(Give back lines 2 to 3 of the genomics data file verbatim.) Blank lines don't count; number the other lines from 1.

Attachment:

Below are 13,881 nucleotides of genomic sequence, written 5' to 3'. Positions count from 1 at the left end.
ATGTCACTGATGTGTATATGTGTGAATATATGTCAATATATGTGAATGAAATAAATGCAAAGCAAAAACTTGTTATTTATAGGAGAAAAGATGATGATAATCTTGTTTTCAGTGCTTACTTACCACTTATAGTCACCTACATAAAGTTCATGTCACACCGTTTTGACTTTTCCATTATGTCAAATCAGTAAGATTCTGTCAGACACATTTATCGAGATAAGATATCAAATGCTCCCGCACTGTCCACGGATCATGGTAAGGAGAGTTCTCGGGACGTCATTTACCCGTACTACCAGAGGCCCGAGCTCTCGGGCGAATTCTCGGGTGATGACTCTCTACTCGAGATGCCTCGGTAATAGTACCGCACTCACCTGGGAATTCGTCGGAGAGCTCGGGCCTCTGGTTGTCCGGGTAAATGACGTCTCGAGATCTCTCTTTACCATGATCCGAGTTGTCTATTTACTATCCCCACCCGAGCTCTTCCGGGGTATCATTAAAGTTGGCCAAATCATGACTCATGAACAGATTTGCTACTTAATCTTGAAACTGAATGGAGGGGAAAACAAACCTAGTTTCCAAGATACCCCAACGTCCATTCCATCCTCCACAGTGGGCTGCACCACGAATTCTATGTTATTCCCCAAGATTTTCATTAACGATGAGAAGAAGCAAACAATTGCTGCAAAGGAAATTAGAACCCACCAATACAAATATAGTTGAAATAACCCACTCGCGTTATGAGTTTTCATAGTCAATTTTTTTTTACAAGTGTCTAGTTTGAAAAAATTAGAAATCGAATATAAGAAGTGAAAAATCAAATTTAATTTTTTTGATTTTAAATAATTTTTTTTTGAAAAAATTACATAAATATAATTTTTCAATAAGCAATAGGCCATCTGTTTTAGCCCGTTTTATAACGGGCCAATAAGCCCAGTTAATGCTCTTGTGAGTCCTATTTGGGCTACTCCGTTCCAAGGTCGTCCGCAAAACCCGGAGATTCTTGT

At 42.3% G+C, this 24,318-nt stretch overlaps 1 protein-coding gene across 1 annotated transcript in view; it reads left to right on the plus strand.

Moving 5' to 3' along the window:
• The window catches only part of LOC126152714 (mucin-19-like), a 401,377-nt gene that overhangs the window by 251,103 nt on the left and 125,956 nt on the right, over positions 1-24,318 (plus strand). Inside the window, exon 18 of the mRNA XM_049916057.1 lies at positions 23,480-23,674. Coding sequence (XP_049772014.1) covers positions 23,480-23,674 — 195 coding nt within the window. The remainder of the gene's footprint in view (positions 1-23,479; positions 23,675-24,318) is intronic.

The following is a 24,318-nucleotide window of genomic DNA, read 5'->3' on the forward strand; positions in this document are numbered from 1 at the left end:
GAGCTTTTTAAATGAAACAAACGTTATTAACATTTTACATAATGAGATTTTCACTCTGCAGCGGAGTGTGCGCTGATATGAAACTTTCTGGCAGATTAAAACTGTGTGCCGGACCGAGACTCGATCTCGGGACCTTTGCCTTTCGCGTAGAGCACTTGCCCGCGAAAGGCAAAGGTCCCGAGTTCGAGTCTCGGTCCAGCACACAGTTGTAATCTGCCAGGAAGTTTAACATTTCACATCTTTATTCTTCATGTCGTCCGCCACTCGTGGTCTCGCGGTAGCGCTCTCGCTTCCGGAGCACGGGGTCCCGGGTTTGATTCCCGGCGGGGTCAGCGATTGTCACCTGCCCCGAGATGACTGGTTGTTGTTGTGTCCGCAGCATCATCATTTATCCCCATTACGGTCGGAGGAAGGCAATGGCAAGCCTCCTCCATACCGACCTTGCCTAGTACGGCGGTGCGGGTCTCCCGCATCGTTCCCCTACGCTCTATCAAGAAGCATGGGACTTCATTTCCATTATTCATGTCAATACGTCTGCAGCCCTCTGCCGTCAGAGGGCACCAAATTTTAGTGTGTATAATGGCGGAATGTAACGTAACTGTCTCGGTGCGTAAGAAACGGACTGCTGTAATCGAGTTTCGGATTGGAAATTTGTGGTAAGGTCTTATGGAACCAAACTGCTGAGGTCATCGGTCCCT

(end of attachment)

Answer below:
ATGTCACTGATGTGTATATGTGTGAATATATGTCAATATATGTGAATGAAATAAATGCAAAGCAAAAACTTGTTATTTATAGGAGAAAAGATGATGATAATCTTGTTTTCAGTGCTTACTTACCACTTATAGTCACCTACATAAAGTTCATGTCACACCGTTTTGACTTTTCCATTATGTCAAATCAGTAAGATTCTGTCAGACACATTTATCGAGATAAGATATCAAATGCTCCCGCACTGTCCACGGATCATGGTAAGGAGAGTTCTCGGGACGTCATTTACCCGTACTACCAGAGGCCCGAGCTCTCGGGCGAATTCTCGGGTGATGACTCTCTACTCGAGATGCCTCGGTAATAGTACCGCACTCACCTGGGAATTCGTCGGAGAGCTCGGGCCTCTGGTTGTCCGGGTAAATGACGTCTCGAGATCTCTCTTTACCATGATCCGAGTTGTCTATTTACTATCCCCACCCGAGCTCTTCCGGGGTATCATTAAAGTTGGCCAAATCATGACTCATGAACAGATTTGCTACTTAATCTTGAAACTGAATGGAGGGGAAAACAAACCTAGTTTCCAAGATACCCCAACGTCCATTCCATCCTCCACAGTGGGCTGCACCACGAATTCTATGTTATTCCCCAAGATTTTCATTAACGATGAGAAGAAGCAAACAATTGCTGCAAAGGAAATTAGAACCCACCAATACAAATATAGTTGAAATAACCCACTCGCGTTATGAGTTTTCATAGTCAATTTTTTTTTACAAGTGTCTAGTTTGAAAAAATTAGAAATCGAATATAAGAAGTGAAAAATCAAATTTAATTTTTTTGATTTTAAATAATTTTTTTTTGAAAAAATTACATAAATATAATTTTTCAATAAGCAATAGGCCATCTGTTTTAGCCCGTTTTATAACGGGCCAATAAGCCCAGTTAATGCTCTTGTGAGTCCTATTTGGGCTACTCCGTTCCAAGGTCGTCCGCAAAACCCGGAGATTCTTGT

At 42.3% G+C, this 24,318-nt stretch overlaps 1 protein-coding gene across 1 annotated transcript in view; it reads left to right on the plus strand.